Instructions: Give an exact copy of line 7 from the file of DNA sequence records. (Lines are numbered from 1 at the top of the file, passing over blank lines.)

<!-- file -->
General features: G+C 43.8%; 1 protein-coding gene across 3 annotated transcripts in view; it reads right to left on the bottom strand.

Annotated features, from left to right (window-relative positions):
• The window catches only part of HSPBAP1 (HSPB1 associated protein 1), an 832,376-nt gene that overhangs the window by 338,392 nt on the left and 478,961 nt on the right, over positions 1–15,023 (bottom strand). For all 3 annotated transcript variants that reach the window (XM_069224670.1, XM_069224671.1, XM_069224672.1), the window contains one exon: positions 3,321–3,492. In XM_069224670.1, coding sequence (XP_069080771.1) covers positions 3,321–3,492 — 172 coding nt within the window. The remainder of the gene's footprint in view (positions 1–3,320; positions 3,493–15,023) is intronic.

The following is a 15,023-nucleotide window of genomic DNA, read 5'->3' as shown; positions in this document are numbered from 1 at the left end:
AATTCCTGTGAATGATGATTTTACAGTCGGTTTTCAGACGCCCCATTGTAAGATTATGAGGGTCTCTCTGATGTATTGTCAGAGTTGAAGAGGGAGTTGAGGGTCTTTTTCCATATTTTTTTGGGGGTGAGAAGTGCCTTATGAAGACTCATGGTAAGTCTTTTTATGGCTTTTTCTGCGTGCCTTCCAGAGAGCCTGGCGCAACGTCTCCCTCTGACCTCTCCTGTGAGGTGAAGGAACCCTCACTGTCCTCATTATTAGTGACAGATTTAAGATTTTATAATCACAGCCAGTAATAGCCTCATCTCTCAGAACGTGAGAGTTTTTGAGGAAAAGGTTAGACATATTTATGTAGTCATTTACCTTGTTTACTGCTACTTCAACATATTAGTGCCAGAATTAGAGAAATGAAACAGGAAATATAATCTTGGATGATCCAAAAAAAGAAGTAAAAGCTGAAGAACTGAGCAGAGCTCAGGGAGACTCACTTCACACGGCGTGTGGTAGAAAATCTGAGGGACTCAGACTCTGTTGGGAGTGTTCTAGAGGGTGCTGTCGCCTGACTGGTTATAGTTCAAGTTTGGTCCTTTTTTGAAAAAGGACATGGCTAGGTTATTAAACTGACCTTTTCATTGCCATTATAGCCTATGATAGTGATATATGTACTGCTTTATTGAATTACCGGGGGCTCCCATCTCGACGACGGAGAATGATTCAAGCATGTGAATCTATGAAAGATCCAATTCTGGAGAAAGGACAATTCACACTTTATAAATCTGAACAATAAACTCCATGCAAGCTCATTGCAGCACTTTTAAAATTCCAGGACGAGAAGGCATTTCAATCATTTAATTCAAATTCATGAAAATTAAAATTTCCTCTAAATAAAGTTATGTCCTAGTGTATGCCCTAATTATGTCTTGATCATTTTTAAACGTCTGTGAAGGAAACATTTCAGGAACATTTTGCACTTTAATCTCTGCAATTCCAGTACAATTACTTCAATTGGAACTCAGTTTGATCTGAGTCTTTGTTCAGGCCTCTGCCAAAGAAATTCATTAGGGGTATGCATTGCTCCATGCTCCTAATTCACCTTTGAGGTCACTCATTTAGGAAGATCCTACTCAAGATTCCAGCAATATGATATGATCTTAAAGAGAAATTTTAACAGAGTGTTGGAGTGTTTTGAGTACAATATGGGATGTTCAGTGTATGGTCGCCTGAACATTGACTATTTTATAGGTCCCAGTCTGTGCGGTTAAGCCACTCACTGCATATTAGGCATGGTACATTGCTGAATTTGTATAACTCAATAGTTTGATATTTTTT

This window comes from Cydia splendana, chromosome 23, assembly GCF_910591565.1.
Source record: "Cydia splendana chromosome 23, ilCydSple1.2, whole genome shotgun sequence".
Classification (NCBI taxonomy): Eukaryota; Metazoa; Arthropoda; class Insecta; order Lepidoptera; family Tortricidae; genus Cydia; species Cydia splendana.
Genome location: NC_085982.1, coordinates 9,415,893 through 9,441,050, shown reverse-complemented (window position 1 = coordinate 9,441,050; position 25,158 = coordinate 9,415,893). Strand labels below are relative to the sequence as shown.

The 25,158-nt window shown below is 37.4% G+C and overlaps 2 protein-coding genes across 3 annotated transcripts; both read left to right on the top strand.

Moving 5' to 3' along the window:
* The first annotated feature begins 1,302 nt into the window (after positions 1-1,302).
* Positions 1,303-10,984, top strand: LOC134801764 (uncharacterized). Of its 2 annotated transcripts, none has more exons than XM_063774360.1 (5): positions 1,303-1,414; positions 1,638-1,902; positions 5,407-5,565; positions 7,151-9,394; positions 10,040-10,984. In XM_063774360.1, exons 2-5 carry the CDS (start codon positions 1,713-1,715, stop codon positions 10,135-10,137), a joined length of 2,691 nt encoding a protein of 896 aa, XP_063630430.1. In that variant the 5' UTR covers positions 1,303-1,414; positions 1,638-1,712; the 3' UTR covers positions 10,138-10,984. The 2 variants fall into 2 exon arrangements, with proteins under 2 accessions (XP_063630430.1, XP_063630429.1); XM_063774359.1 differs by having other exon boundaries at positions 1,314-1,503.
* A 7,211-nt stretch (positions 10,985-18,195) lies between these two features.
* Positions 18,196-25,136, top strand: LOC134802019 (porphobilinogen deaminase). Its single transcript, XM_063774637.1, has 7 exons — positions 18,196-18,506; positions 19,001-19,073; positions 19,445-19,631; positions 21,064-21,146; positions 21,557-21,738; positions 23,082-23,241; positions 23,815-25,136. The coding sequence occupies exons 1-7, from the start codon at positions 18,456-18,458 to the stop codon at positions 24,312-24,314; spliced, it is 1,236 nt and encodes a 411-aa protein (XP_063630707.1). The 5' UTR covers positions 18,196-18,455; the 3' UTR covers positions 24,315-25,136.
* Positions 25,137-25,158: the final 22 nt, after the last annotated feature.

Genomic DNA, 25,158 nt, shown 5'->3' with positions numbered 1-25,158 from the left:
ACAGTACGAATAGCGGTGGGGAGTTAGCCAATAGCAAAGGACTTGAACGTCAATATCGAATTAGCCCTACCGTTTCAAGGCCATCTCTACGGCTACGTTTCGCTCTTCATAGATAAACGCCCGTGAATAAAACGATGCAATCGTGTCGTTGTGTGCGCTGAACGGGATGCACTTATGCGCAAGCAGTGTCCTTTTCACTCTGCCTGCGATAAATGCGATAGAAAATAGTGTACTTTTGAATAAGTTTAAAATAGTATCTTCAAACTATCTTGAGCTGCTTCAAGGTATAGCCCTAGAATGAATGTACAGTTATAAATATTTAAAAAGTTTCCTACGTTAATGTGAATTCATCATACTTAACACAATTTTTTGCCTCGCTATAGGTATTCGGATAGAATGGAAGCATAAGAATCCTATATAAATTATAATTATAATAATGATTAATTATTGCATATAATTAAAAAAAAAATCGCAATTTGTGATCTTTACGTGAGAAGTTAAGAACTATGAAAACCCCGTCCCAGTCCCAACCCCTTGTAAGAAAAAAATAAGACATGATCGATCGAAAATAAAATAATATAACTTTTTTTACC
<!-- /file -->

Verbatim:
Source record: "Cydia splendana chromosome 23, ilCydSple1.2, whole genome shotgun sequence".